in awe

We are now in the Yamim Noraim or the Days of Awe (though some say we’ve been in them for about a month already, nobody can deny we are definitely in them now).  The ten days from Rosh Hashanah through Yom Kippur are also called Aseret Yemei Teshuvah, or the 10 days of repentance.  Now, I’m not too big on the concept of repentance (I overdosed on it several times while growing up), so I prefer another meaning that the word “teshuvah” has—returning.  The “ten days of returning” is something I can deal with without doing too many mental gymnastics or getting painful flashbacks from my childhood.

The idea of “returning” reminds me of something my therapist said to me a few weeks ago.  We were talking about ideas about God, ideas about belief and spiritual practice.  She told me that she thinks that the reason that regular spiritual practice is so important (her example was “even just sitting in church for a couple of hours a week”) is that it helps us reconnect to ourselves.  Growing up, I would have thought this bordered on heresy (after all, we’re supposed to be connecting with God!), but this makes a lot of sense to me now.  Maybe I’ll talk about this more another day.  Maybe not.  The point is that I am seeing these ten days, and especially the hours I’ll be spending in shul (synagogue) as a time to refocus, to renew, to reconnect with the deepest part of myself, the part of myself that connects with the eternal.

As a part of this, I have decided to participate in 10Q this year.

10 Days. 10 Questions.  Answer one question per day in your own secret online 10Q space. Make your answers serious. Silly. Salacious. However you like. It’s your 10Q. When you’re finished, hit the magic button and your answers get sent to the secure online 10Q vault for safekeeping. One year later, the vault will open and your answers will land back in your email inbox for private reflection…Next year the whole process begins again. And the year after that, and the year after that.

(And you definitely don’t have to be Jewish, so check it out if you’re interested.)  I’m planning to post my answers here.  So here goes, question #1:

Describe a significant experience that has happened in the past year. How did it affect you? Are you grateful? Relieved? Resentful? Inspired?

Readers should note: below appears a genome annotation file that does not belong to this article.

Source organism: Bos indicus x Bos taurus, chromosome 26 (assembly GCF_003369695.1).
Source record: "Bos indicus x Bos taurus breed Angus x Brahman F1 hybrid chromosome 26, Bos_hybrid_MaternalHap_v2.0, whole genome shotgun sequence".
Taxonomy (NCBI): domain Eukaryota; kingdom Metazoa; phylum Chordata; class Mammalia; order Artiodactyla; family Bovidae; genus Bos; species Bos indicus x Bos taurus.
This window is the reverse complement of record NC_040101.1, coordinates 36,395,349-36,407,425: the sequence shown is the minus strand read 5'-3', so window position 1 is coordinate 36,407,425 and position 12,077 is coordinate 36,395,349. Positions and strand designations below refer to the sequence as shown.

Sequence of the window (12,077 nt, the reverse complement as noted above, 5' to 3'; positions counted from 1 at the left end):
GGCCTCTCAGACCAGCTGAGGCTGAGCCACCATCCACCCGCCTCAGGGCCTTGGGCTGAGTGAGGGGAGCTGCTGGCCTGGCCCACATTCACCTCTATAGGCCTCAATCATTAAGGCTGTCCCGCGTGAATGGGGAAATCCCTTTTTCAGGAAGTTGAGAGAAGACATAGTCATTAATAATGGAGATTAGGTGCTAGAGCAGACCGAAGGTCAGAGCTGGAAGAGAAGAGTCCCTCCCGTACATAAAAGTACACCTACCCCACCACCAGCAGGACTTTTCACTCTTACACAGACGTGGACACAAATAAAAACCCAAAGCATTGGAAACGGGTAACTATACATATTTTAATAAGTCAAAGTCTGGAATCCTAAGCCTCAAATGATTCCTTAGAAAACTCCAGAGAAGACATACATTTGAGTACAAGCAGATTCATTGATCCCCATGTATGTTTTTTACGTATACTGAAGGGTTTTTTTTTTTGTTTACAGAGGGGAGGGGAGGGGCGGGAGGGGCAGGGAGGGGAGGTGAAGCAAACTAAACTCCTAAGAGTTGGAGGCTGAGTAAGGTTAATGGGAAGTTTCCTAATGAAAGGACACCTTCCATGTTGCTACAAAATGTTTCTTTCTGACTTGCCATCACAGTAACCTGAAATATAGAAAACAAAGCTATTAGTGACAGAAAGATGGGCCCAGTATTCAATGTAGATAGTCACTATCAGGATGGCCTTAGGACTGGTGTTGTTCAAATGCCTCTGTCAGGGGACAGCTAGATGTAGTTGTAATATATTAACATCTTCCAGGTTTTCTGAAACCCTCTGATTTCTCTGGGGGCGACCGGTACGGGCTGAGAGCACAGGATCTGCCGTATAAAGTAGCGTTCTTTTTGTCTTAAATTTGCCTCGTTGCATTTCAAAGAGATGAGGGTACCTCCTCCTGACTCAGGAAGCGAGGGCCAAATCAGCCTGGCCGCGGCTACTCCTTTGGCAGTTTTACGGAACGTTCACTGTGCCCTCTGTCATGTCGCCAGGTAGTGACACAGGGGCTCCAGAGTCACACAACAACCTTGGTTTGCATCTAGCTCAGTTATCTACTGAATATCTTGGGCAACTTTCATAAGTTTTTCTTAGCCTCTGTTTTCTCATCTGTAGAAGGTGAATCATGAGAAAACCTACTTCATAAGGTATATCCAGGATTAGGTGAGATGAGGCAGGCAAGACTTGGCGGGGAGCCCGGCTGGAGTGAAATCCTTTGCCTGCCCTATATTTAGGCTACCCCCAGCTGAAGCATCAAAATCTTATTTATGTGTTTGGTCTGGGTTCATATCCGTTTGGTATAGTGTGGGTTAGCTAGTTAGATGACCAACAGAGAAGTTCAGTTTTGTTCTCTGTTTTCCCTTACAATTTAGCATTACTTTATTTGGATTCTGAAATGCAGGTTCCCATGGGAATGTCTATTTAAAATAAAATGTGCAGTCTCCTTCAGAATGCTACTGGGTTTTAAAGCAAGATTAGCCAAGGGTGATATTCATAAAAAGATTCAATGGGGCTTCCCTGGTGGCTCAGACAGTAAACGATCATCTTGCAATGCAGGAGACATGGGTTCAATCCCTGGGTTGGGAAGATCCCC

The most significant thing(s) that happened in the past year all have to do with breaking my ties to X.  In the past year we went to mediation for the divorce, the house was foreclosed, the divorce was finalized, he gave me a get (Jewish divorce), I went through the When Your Relationship Ends class, and he married ____.

Today I am so much more free than this time last year.  Last year at the holidays X was so very much an anchor holding me down, a very heavy weight on me.  Last year he was almost all I could think about.  This year I am thinking about how I can live my life to the fullest.  I am thinking about how I can let others in.  Last year the best I could do for myself was put up walls of self-protection.  This year I am thinking about how to bring them down.


4 responses to “in awe

  1. I think it’s too bad that the word repentance has come to have a negative connotation… really it just means to turn and go in the opposite direction. Instead it has come to mean ‘I’m sorry’. I can regret my actions, but that doesn’t necessarily mean I’m going to change my life. But if I turn and take my life in the opposite direction, only then I am truly repentant.
    I like the connection you mentioned of returning… getting back to center. It fits well.

  2. I really like the way you are looking at this and I love the idea of the 10Q.

  3. I’m glad you are seeing such a positive difference in your life this year. : )

  4. I like the idea of time to connect with yourself although I still don’t think I’m ready to go to church. I also like the idea of the questions and to look at where you were last year and where you are now.

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